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From: "Meindert Sprang"
Subject: Re: ISA IRQ signal active how long?
Date: Fri, 11 Oct 2002 08:34:45 +0200
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Shoot!. I must learn to read before writing.
The Intel ISA spec is something else. It is, and I quote: "a parallel bus
derived from the IBM PC/AT memory and I/O bus". Probably a step-up to the
"Meindert Sprang" wrote in message
> "Noname Nospam" wrote in message
> > The usual driver for for an IRQ line is the 74LS125, Tri-State buffer.
> > The IRQ for the ISA bus are ACTIVE HIGH.
> > The 8259 PIC for DOS and Windows is programmed for LEVEL sensitive mode.
> Is that what it says in the IBM manual you mention below? I have here an
> Intel ISA bus spec which says that 'the interrupt controller will react to
> the interrupt on a transition of low to high'. Futher in this document it
> also says that the interrupts are edge triggered.
> It seems that Intel and IBM are not at the same wavelength here....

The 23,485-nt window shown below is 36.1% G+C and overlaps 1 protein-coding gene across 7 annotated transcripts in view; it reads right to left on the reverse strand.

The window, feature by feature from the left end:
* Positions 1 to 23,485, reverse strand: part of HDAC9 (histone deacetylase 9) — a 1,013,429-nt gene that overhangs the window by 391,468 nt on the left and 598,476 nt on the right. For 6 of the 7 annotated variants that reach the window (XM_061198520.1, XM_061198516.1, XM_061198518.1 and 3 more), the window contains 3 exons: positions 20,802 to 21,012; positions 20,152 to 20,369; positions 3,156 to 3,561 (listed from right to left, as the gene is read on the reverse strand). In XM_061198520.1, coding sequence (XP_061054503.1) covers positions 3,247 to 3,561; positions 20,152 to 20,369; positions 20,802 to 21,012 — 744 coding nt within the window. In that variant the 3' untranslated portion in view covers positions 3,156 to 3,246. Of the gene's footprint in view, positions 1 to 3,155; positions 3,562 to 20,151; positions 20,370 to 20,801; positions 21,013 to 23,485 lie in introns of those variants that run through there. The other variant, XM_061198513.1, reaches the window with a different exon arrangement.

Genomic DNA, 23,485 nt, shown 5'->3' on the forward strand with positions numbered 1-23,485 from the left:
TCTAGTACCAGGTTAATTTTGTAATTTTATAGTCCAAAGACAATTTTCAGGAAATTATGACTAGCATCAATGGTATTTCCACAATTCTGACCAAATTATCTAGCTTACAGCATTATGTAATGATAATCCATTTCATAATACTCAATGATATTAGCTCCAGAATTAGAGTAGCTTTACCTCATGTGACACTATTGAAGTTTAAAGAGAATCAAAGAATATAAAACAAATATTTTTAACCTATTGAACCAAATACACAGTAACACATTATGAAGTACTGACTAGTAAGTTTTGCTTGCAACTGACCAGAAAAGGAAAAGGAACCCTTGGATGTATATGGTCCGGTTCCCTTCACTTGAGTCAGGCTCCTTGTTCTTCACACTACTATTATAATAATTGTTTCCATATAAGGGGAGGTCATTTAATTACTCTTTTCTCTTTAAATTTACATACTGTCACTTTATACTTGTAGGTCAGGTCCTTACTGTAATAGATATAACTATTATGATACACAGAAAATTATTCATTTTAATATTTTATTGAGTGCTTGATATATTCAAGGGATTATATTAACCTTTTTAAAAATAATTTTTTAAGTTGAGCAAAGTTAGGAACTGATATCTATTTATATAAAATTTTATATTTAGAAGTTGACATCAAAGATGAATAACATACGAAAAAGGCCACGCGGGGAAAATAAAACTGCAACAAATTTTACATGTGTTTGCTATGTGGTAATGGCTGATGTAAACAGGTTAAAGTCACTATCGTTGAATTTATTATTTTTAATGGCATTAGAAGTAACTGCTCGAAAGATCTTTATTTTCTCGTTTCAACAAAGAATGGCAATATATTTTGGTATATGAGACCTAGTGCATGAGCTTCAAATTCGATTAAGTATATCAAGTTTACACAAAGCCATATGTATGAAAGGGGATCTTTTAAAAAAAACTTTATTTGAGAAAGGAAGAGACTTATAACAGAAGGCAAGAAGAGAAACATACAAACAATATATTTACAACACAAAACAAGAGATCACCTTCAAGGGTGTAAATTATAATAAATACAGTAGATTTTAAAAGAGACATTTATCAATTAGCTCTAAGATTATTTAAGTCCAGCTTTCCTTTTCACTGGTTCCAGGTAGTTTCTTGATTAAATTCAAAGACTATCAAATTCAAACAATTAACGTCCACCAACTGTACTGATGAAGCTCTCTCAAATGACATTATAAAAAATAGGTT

> > The IRQ remains asserted untiled the interrupt source is serviced by the
> operaing system.
> > The original IBM-PC never intended to share IRQ lines.
> > When IBM introduced the AT they tried to define a method to share IRQs.
> > The "offical" specification can be found in the:
> > "IBM Technical Reference Personal Computer AT"
> > (6280070, S299-9611-00), Revised edition (March 1986)
> > Section 1, pages 14 through 21.
> > This method was never widely adopted. Possibly because all the current
> > I/O cards would have to be replaced by ones that could "share" the IRQ.
> > At the time the S-100 bus used an active low, open collector, IRQs.
> > This means that IBM didn't copy something that worked they had to invent
> > a way to do it wrong. That is why even today 24 years later we are still
> > with the cheap a** active high IRQs that some IBM newbie bone head
> > engineer came up with.
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